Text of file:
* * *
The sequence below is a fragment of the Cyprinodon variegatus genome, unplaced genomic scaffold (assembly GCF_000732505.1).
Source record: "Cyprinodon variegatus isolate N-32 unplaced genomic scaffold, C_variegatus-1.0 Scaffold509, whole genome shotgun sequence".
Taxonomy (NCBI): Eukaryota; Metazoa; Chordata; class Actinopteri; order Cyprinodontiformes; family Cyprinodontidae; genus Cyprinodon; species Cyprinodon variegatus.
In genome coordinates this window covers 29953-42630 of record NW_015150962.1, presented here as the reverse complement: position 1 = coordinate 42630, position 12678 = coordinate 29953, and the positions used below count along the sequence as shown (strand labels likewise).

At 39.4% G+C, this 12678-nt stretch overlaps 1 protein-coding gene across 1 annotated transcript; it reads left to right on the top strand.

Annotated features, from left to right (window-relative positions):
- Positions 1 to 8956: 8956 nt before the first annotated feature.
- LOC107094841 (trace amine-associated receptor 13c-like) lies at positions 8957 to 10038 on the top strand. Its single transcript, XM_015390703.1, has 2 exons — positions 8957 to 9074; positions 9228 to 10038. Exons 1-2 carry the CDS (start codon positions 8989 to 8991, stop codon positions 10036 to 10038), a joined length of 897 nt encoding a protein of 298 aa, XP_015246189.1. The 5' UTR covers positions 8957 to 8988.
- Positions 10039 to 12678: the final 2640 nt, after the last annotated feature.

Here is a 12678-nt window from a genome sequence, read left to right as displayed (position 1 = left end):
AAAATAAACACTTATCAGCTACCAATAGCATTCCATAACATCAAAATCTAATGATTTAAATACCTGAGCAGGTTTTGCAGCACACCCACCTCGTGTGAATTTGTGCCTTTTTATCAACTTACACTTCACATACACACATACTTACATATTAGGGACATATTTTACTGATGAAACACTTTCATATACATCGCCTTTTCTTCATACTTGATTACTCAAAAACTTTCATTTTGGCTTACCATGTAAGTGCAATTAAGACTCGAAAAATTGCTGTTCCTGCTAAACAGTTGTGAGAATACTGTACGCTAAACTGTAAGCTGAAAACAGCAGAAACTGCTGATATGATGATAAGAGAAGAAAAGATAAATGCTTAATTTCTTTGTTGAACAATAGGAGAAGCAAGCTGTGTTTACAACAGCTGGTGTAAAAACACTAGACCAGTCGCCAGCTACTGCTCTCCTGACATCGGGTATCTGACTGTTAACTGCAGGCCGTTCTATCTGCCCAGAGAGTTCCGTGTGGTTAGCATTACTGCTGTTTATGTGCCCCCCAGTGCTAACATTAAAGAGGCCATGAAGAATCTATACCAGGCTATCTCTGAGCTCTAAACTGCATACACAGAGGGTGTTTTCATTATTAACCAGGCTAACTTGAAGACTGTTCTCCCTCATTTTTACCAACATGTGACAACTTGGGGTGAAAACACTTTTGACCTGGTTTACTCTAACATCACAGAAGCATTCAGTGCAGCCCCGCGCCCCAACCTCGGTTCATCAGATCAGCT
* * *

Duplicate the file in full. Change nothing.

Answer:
The sequence below is a fragment of the Cyprinodon variegatus genome, unplaced genomic scaffold (assembly GCF_000732505.1).
Source record: "Cyprinodon variegatus isolate N-32 unplaced genomic scaffold, C_variegatus-1.0 Scaffold509, whole genome shotgun sequence".
Taxonomy (NCBI): Eukaryota; Metazoa; Chordata; class Actinopteri; order Cyprinodontiformes; family Cyprinodontidae; genus Cyprinodon; species Cyprinodon variegatus.
In genome coordinates this window covers 29953-42630 of record NW_015150962.1, presented here as the reverse complement: position 1 = coordinate 42630, position 12678 = coordinate 29953, and the positions used below count along the sequence as shown (strand labels likewise).

At 39.4% G+C, this 12678-nt stretch overlaps 1 protein-coding gene across 1 annotated transcript; it reads left to right on the top strand.

Annotated features, from left to right (window-relative positions):
- Positions 1 to 8956: 8956 nt before the first annotated feature.
- LOC107094841 (trace amine-associated receptor 13c-like) lies at positions 8957 to 10038 on the top strand. Its single transcript, XM_015390703.1, has 2 exons — positions 8957 to 9074; positions 9228 to 10038. Exons 1-2 carry the CDS (start codon positions 8989 to 8991, stop codon positions 10036 to 10038), a joined length of 897 nt encoding a protein of 298 aa, XP_015246189.1. The 5' UTR covers positions 8957 to 8988.
- Positions 10039 to 12678: the final 2640 nt, after the last annotated feature.

Here is a 12678-nt window from a genome sequence, read left to right as displayed (position 1 = left end):
AAAATAAACACTTATCAGCTACCAATAGCATTCCATAACATCAAAATCTAATGATTTAAATACCTGAGCAGGTTTTGCAGCACACCCACCTCGTGTGAATTTGTGCCTTTTTATCAACTTACACTTCACATACACACATACTTACATATTAGGGACATATTTTACTGATGAAACACTTTCATATACATCGCCTTTTCTTCATACTTGATTACTCAAAAACTTTCATTTTGGCTTACCATGTAAGTGCAATTAAGACTCGAAAAATTGCTGTTCCTGCTAAACAGTTGTGAGAATACTGTACGCTAAACTGTAAGCTGAAAACAGCAGAAACTGCTGATATGATGATAAGAGAAGAAAAGATAAATGCTTAATTTCTTTGTTGAACAATAGGAGAAGCAAGCTGTGTTTACAACAGCTGGTGTAAAAACACTAGACCAGTCGCCAGCTACTGCTCTCCTGACATCGGGTATCTGACTGTTAACTGCAGGCCGTTCTATCTGCCCAGAGAGTTCCGTGTGGTTAGCATTACTGCTGTTTATGTGCCCCCCAGTGCTAACATTAAAGAGGCCATGAAGAATCTATACCAGGCTATCTCTGAGCTCTAAACTGCATACACAGAGGGTGTTTTCATTATTAACCAGGCTAACTTGAAGACTGTTCTCCCTCATTTTTACCAACATGTGACAACTTGGGGTGAAAACACTTTTGACCTGGTTTACTCTAACATCACAGAAGCATTCAGTGCAGCCCCGCGCCCCAACCTCGGTTCATCAGATCAGCT